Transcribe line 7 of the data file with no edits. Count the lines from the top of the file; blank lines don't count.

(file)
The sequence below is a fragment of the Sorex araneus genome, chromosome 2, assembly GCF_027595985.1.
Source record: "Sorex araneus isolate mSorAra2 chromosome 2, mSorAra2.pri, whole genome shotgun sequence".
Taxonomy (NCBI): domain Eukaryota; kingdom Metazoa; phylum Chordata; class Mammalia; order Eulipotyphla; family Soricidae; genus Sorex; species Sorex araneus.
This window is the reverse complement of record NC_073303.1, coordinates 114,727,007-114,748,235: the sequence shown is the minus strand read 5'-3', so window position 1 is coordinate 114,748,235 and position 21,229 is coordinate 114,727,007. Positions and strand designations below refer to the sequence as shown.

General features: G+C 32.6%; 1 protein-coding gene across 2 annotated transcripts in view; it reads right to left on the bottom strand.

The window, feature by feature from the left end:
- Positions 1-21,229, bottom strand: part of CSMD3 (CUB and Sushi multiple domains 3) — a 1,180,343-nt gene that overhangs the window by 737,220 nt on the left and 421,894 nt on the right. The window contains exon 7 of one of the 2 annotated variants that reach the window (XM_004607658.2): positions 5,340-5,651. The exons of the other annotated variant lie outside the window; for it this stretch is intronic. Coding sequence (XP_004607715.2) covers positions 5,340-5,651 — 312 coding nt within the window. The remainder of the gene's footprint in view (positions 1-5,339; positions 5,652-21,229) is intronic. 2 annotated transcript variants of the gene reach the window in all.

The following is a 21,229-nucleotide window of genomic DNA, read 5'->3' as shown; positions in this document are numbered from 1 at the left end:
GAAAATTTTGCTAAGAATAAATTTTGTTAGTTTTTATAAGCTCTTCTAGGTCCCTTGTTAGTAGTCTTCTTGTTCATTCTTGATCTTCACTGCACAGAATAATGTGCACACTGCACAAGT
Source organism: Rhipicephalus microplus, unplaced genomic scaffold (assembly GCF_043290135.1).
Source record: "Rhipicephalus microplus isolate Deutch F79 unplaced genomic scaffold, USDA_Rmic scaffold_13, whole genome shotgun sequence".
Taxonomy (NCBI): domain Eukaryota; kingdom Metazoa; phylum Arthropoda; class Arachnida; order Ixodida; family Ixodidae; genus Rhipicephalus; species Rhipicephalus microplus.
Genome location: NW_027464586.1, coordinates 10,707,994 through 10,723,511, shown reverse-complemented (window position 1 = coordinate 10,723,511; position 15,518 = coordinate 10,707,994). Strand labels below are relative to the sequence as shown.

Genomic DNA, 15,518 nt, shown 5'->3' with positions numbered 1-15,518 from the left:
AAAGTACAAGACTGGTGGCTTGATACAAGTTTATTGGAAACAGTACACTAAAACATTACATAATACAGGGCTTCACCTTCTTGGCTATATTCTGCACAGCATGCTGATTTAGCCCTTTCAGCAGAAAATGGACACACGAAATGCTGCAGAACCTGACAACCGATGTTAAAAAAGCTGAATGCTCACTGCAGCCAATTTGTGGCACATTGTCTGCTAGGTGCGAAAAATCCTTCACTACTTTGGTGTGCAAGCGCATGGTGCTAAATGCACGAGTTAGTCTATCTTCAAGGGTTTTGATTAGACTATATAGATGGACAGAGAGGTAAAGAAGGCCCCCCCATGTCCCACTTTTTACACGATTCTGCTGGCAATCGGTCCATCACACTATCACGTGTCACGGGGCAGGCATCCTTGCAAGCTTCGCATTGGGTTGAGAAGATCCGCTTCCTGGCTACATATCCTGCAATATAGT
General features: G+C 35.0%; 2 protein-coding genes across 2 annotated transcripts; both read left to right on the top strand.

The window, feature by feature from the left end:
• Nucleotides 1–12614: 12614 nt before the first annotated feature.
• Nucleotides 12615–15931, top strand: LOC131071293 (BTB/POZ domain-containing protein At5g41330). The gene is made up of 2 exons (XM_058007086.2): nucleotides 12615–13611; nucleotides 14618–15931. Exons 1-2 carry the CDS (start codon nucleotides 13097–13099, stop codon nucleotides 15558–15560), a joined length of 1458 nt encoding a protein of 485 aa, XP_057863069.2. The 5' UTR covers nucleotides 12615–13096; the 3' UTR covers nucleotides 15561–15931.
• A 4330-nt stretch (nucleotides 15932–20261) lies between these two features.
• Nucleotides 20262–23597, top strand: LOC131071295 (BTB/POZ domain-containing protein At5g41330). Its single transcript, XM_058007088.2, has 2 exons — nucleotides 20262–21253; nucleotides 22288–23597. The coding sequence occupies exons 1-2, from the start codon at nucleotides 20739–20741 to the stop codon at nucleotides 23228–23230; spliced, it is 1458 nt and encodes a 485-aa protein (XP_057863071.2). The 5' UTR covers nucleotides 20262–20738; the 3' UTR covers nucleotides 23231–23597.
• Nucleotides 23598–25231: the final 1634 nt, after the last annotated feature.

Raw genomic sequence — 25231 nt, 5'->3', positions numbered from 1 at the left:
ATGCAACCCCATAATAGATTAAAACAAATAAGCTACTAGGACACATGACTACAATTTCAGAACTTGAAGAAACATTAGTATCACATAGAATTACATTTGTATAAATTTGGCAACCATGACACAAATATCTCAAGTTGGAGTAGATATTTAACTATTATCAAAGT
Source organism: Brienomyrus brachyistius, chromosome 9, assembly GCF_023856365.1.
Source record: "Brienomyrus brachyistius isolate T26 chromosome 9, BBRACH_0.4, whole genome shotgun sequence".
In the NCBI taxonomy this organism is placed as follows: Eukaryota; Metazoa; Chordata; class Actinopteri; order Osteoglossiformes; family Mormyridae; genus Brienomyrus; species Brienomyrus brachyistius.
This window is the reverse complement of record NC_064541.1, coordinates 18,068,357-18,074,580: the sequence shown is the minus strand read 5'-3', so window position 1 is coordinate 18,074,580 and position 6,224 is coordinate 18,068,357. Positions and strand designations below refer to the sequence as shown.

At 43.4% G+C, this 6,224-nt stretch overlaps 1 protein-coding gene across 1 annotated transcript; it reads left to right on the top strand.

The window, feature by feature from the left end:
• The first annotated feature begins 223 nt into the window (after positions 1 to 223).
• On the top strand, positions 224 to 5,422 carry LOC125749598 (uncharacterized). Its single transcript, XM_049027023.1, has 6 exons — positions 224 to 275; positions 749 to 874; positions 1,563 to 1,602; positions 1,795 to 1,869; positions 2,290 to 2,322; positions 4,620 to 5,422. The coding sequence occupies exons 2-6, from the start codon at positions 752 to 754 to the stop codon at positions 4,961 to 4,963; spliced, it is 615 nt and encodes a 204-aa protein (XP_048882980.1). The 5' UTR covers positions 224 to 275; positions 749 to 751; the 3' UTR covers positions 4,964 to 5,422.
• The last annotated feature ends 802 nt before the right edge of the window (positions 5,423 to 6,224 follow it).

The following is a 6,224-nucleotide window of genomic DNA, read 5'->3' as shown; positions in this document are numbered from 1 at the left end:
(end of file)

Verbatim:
- Positions 1-21,229, bottom strand: part of CSMD3 (CUB and Sushi multiple domains 3) — a 1,180,343-nt gene that overhangs the window by 737,220 nt on the left and 421,894 nt on the right. The window contains exon 7 of one of the 2 annotated variants that reach the window (XM_004607658.2): positions 5,340-5,651. The exons of the other annotated variant lie outside the window; for it this stretch is intronic. Coding sequence (XP_004607715.2) covers positions 5,340-5,651 — 312 coding nt within the window. The remainder of the gene's footprint in view (positions 1-5,339; positions 5,652-21,229) is intronic. 2 annotated transcript variants of the gene reach the window in all.